For Low-income Patients with High-deductible Health Plans, Costs Discourage Getting Needed Care

FOR IMMEDIATE RELEASE: June 4, 2018

Contact:
Leslie Champlin
Senior Public Relations Strategist
(800) 274-2237, Ext. 5224
lchampli@aafp.org 

 

WASHINGTON, DC — People who choose high-deductible health plans are not necessarily young and healthy. In fact, many earn low incomes, have poor-to-fair health and likely choose high-deductible plans for their lower premiums without understanding the high out-of-pocket expenses they could incur.

As a result, high deductible health plans go beyond cutting down use of unnecessary medical care. They discourage low-income people from getting needed preventive, primary care and subspecialty care.

Those are among the findings of Robert Graham Center researchers who looked at the impact of different types of high deductible plans on use of primary, preventive health care. The study, “Privately insured adults in HDHP with higher deductibles reduce rates of primary care and preventive services(academic.oup.com),” was published in the June issue of Translational Behavioral Medicine.

Researcher Anuradha Jetty, MPH, and her colleagues investigated the impact of different high deductible plans on the use of primary and subspecialty services. The high-deductible plans they studied comprised those with no deductible costs, those with low deductibles, those associated with health savings accounts and those that did not have health savings accounts.

Among their findings: people with high-deductible plans and no health savings accounts were least likely to use primary care, receive preventive care or seek subspecialty services. This group also were most likely to have low income and be in poor-to-fair health.

“We found that rates of breast cancer and hypertension screening, and flu vaccination were lower among respondents in high-deductible without health savings accounts compared with those enrolled in no-deductible insurance plans,” Jetty writes. “…High-deductible-No-HSA enrollees reported slightly worse health status than other insured groups. Importantly, they visited primary care physicians less often and used fewer prevention services than the individuals in no-deductible plans…. These high-deductible-no-HSA enrollees defer needed medical care and are at greater risk of chronic diseases and their complications so could most benefit from lower cost, more prevention counseling, and disease screening visits of primary care providers.”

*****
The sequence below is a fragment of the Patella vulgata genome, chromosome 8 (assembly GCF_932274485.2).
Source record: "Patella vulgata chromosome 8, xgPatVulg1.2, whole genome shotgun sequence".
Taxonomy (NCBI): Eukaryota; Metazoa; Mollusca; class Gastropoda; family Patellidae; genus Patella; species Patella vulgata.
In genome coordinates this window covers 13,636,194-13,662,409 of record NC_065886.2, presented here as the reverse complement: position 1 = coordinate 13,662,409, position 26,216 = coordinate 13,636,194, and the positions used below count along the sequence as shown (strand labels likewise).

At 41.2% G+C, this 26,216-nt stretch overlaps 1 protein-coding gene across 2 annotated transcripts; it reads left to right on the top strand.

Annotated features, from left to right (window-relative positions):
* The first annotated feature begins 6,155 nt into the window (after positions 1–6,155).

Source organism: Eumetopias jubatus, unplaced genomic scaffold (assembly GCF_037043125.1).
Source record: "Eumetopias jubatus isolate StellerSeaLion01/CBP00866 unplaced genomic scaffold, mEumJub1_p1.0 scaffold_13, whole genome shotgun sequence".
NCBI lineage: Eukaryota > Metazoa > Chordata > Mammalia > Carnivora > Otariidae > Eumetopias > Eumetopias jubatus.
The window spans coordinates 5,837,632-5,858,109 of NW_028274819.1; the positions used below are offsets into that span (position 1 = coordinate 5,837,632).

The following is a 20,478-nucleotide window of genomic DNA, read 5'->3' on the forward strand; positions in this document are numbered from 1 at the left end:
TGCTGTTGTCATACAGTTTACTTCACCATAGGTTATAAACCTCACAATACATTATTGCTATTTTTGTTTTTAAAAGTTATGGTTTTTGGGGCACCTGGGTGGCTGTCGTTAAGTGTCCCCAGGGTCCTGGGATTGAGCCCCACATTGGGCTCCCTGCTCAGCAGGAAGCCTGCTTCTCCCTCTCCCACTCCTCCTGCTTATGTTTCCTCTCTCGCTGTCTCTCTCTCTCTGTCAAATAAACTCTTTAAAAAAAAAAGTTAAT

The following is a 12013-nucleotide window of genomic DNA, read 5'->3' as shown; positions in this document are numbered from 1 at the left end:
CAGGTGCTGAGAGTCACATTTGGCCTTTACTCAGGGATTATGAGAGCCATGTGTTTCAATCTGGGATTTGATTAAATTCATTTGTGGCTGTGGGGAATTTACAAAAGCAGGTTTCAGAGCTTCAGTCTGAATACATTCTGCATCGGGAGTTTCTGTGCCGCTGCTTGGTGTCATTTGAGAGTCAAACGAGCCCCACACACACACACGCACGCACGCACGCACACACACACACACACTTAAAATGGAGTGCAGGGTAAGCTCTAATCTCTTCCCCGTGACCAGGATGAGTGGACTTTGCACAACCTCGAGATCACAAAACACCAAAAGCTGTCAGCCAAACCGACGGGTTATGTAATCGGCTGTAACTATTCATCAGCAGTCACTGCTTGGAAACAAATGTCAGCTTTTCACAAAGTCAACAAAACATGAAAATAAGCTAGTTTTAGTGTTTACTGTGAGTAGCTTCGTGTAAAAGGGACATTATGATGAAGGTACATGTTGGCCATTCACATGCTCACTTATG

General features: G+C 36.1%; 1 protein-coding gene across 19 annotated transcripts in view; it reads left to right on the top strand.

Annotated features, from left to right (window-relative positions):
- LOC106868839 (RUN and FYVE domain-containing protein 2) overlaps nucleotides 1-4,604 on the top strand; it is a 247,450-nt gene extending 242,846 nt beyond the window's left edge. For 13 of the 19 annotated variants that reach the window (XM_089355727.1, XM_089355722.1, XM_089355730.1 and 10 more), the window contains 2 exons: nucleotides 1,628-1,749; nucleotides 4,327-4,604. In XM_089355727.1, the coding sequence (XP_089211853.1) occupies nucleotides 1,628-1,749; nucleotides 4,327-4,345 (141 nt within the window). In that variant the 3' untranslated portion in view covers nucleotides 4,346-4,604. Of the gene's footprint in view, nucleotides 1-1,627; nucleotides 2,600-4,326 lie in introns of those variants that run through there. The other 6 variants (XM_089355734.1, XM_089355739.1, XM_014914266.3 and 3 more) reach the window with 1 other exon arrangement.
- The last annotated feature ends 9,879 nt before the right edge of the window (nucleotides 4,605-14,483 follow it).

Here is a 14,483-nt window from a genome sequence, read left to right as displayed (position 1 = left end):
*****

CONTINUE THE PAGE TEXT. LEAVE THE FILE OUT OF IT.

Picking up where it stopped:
Insurance companies should ensure their subscribers understand their high-deductible policies offer preventive care services that have no out-of-pocket expenses, Jetty and her colleagues write.

They also call for insurance regulation that required companies to establish deductibles on a graduated, income-related scale. Changes to the Affordable Care Act should preserve cost-free prevention coverage and low-cost primary care services “to assure that those of lower socioeconomic status can access primary care for prevention, early detection of chronic disease, and avoidable progression of chronic disease.”

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About the Robert Graham Center

The Robert Graham Center for Policy Studies in Family Medicine and Primary Care works to improve individual and population health by enhancing the delivery of primary care. The Center staff generates and analyzes evidence that brings a family medicine and primary care perspective to health policy deliberations at local, state, and national levels.

Founded in 1999, the Robert Graham Center is an independent research unit affiliated with the American Academy of Family Physicians (AAFP). The information and opinions contained in research from the Center do not necessarily reflect the views or policy of the AAFP.